On one side, the hard-line Brexiteers are unhappy with the ‘soft’ deal beginning to emerge from the EU withdrawal negotiations.
On the other, Remainers are worried about the influence of hard Brexit supporters, including Boris Johnson, over Mrs May’s leadership decisions.
To trigger a leadership election, 15% of MPs (48 in the current crop) need to back a vote of no confidence in the Prime Minister.
Candidates then need to be nominated by two MPs to get onto the ballot paper. Tory MPs then vote using the first past the post system. When two candidates remain, members of the Conservative Party vote for their favourite, with the winner becoming the party leader.
But who would take over the tiller in the event of a leadership change?
These are some of the main contenders:
The Foreign Secretary has been tipped for the Tory leadership before, only withdrawing from the 2016 contest after former ally Michael Gove turned on him to launch his own bid. He’s popular with Conservative Party members, and could win support from hard Brexiteers.
However, the former London mayor is seen a something of a troublemaker: he has been accused of deliberately undermining Mrs May and is known to rile his fellow cabinet members. And his tendency to put his foot in it may well prove a stumbling block.
The ultra-traditional father of six and unlikely Instagram sensation has enjoyed an upsurge in popular support thanks to his unashamedly conservative straight talk and eccentric charm. He is staunchly pro-Brexit and lauded for his authenticity and intelligence.
But as an anti-abortion, anti-gay marriage, Eton-and-Oxford-educated former City of London millionaire, his far-right-of-centre social attitudes could get in the way of a serious bid to lead the party. What’s more, the backbencher has said that he doesn’t want the PM gig.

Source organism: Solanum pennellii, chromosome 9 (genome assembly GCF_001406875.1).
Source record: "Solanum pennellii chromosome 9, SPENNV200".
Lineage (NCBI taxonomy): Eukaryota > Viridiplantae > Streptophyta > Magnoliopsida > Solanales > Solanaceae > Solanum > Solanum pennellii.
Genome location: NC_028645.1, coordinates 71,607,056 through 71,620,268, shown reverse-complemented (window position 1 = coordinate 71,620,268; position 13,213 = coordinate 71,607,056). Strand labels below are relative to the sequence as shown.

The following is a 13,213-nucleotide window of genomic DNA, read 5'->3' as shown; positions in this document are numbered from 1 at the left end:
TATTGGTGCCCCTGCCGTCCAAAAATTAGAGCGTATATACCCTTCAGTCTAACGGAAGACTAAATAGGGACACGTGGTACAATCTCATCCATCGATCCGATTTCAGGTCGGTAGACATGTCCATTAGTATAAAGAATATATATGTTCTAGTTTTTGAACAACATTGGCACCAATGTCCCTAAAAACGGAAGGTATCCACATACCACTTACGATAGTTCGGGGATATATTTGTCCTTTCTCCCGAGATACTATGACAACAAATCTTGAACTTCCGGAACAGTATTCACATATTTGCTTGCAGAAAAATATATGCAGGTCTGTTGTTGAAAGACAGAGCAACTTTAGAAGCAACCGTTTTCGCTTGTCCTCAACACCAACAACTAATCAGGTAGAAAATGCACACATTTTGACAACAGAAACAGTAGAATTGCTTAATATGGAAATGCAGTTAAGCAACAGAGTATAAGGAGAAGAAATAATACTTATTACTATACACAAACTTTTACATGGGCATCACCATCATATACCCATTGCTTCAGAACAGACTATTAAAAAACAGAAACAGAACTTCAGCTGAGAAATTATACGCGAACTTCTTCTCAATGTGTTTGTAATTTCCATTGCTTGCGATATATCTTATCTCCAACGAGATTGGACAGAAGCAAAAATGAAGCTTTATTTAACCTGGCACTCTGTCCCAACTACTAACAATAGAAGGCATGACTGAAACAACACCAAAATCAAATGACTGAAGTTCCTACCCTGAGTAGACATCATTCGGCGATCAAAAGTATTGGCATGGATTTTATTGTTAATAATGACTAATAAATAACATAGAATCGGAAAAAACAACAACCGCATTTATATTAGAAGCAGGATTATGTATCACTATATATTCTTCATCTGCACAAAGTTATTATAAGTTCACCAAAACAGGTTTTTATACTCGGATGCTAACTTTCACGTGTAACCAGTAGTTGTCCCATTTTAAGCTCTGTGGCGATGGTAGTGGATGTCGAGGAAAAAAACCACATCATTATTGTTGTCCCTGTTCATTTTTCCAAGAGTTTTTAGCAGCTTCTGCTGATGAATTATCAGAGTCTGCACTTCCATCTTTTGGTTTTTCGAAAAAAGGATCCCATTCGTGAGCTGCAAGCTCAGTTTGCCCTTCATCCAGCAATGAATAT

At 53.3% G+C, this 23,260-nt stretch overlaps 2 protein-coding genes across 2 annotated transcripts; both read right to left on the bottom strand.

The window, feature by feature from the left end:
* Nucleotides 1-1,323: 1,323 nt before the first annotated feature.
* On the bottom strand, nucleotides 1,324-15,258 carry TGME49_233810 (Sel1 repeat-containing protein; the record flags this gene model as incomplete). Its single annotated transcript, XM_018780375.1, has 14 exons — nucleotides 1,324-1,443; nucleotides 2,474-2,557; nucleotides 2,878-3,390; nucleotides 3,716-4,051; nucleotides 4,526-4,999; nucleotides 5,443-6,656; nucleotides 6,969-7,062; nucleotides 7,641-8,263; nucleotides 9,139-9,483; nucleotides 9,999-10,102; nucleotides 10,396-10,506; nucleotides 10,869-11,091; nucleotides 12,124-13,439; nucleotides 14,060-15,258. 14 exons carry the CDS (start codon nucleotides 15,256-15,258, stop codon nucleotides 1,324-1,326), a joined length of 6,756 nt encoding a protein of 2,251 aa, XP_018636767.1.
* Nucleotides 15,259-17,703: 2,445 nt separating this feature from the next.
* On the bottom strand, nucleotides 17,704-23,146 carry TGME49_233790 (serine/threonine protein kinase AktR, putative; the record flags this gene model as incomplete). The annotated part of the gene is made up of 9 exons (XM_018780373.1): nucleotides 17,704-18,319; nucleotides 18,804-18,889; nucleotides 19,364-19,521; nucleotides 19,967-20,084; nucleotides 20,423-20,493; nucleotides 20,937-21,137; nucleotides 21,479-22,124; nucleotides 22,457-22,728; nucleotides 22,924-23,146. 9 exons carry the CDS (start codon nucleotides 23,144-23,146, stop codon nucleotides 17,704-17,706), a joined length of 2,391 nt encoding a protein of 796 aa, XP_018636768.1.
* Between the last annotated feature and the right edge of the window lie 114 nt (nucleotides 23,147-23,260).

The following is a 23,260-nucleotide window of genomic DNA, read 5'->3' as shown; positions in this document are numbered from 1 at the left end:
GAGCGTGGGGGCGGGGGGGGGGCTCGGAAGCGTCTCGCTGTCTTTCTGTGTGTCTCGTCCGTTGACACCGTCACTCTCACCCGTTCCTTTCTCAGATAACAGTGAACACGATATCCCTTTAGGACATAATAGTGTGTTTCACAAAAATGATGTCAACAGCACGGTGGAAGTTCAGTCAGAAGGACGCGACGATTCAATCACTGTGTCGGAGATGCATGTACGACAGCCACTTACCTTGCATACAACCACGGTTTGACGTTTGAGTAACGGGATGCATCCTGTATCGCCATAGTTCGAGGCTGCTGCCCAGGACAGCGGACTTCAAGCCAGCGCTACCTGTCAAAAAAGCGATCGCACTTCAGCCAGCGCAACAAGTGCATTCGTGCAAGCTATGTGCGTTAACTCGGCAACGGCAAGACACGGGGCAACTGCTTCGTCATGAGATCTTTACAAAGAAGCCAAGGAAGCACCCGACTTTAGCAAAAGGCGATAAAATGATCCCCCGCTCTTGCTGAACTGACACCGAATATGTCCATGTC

The environment secretary has one failed leadership bid under his belt after an eleventh-hour stab at success saw him scupper the chances of former ally Boris Johnson. He has remained popular with Conservative Party members, performing well in polls asking who the next party leader should be.
He’s pushed for a hard Brexit, earning popularity amongst leavers, and is seen to be doing well in his current cabinet post.
Amber Rudd has been generally well received among MPs and Tory members as home secretary. She has managed to keep a reasonable distance from cabinet infighting, helping bolster her image as a safe pair of hands.
However, the Hastings and Rye MP was a vocal Remainer in the run-up to the Brexit referendum, and a bid could well be blocked by Eurosceptic Tories. What’s more, she only won her seat by just over 300 votes in the most recent general election – a precarious position that wouldn’t help her chances.
The man at the helm of Britain’s exit negotiations with the European Union has been touted as a possible prime minister, backed by a support base of fellow pro-Leavers. The ambition is there, or at least has been in the past – he stood against David Cameron back in the 2005 leadership race and came second.
Tory party members also support the Brexit minister, although Jacob Rees-Mogg’s steep ascendance has eaten into his polling numbers. And with EU negotiations apparently tipping towards a softer Brexit, his stock amongst committed hard Brexit supporters is in jeopardy.
The Scottish Conservative leader has steered the party to its best election performance north of the border in more than 30 years. She’s also seen as likeable and charismatic – a welcome tonic for the Conservatives after the Maybot backlash.
But there’s a sticking point: Davidson isn’t an MP. In order to take the helm she would first need to run for a Westminster seat, something she’s said she has no interest in doing.
The former chief whip and notorious tarantula-owner has enjoyed a rapid rise through his party, culminating in his appointment as defence secretary last year. His upwards trajectory – and steely personal ambition – has put him in the running for a leadership bid.
Revelations about his personal life in recent weeks have damaged his chances however. Senior Tories have now warned that his hopes of becoming PM have been scuppered by damaging revelations about an extra-marital relationship with a former colleague during his time working at a fireplace manufacturer.